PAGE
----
This past weekend I was part of casual (but lengthy) discussion on short-form versus long-form content, and it got me thinking more about the nature of and uses for both.
I think it’s probably safe to say that the rise of Twitter has had a direct relationship to the rise of short- (even micro-)form content. There was even a fantastic spoof video a while back about “Flutter: The New Twitter”. But the existence of Twitter didn’t create the long vs. short discussion, it merely altered our definitions of long and short. There is certainly a part of me that agrees with Tris Hussey that it is “kinda ironic that blog posts are now considered ‘long form’ content.”
But the fact of the matter is this: people should spend less time discussing which is better, and more time figuring out how to use them together to create the best possible messaging results.
When considering the use of long- and short-form content for a client, I like to think about everything in the context of the libraries of my youth (pre-internet). A library was full of books (long-form content), but there was no way to find what you were looking for without the card catalog (short-form content). Sure, you can argue that the books are more important than the card catalog because the books contain the information, but if I imagine the library at Emory University without a computerized index, then the books really aren’t very valuable because I would have no effective way to navigate the 3.4 million volumes.
To talk about whether long-form or short-form content is better is like considering the merits of a library with millions of books and no card catalog, or one with a card catalog and no books. Neither library in that case would provide value to a seeker of specific information.
The Match Made in Heaven
To create truly valuable content and messaging for your customers/consumers, you must have both forms of content. This allows discovery to take place in easily digestible ways, and true research and connection to take place in more robust environments. The nature of your company, your product/service, and your customers will inform the ratio of long- to short-form content that is most effective for you. There is no magical equation that will tell you how much to tweet, blog, make videos, etc. Regardless of your industry, though, it is important to realize that your consumers will naturally want to consume different messages in different ways and that this does not make one more or less important than the others. It all works together.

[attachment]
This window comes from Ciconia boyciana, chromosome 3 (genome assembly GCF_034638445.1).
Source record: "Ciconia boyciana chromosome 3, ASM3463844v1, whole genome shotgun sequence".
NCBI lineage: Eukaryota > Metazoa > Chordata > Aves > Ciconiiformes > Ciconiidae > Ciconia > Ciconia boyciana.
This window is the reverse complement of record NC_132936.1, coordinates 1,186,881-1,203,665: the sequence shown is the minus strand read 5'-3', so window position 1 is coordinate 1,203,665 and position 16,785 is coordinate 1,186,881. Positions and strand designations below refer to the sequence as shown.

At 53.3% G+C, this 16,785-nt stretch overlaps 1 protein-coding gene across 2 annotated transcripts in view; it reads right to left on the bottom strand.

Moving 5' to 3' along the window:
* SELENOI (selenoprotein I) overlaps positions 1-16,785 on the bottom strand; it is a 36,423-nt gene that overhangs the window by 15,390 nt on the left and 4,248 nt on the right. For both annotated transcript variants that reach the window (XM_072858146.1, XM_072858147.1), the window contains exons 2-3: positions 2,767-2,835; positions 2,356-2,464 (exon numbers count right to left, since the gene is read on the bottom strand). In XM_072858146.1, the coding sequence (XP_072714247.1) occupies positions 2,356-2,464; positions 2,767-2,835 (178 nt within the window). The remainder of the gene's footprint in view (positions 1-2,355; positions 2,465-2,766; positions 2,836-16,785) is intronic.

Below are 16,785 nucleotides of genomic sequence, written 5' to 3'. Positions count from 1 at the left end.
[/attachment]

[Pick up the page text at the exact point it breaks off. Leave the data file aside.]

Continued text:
Personal Example #1:
Last week I was looking for a netbook. I wanted a quick way to narrow down my search. I needed the equivalent of a card catalog. So I went to Newegg.com (which is an amazing company, btw), pulled up the netbooks and sorted by highest rating. My experience has taught me that the Newegg community’s judgments on products can most often be taken as the word of God.
But I’ve never owned a netbook, so I wanted to dig deeper. In 15 seconds I had the #1 & #2 highest-rated netbooks on Newegg…I’d instantly narrowed my search. I then went to CNET to read in-depth reviews of each of the two netbooks and made my final decision. I used short-form content to point me to the right long-form content in order to make a decision.
Personal Example #2:
I “Like” Sony on Facebook. They are pretty heavy on the whole “talking about themselves” thing (you need to work on that, Sony), but every so often something of theirs pops up in my news feed and catches my eye.
This happened on January 13th when I saw a post by Sony that said, “Think the PlayStation Move is just for gaming? Check out the video — See what other cool things you could do with this device!” That post is 24 words—pretty damn short-form by any definition. But when I saw it in my feed, I knew I wanted to watch the video. The video itself is just over five minutes long, which I think in today’s faced-paced world counts as somewhat long-form. I could burn through 2-3 blog posts in the time I spent watching that video. So Sony used a 24-word message to get me to consume a five-minute video and together those things have piqued my interest enough that I continued on to read some long-form posts on PlayStation Move. Indeed a great example of using the forms together and not worrying about which one is more important.
In conclusion, think of the library. Look at everything from the point of view of your consumer. Provide them quick ways to focus their attention, then in-depth information and value. Realize that when short- and long-form work together, everyone wins.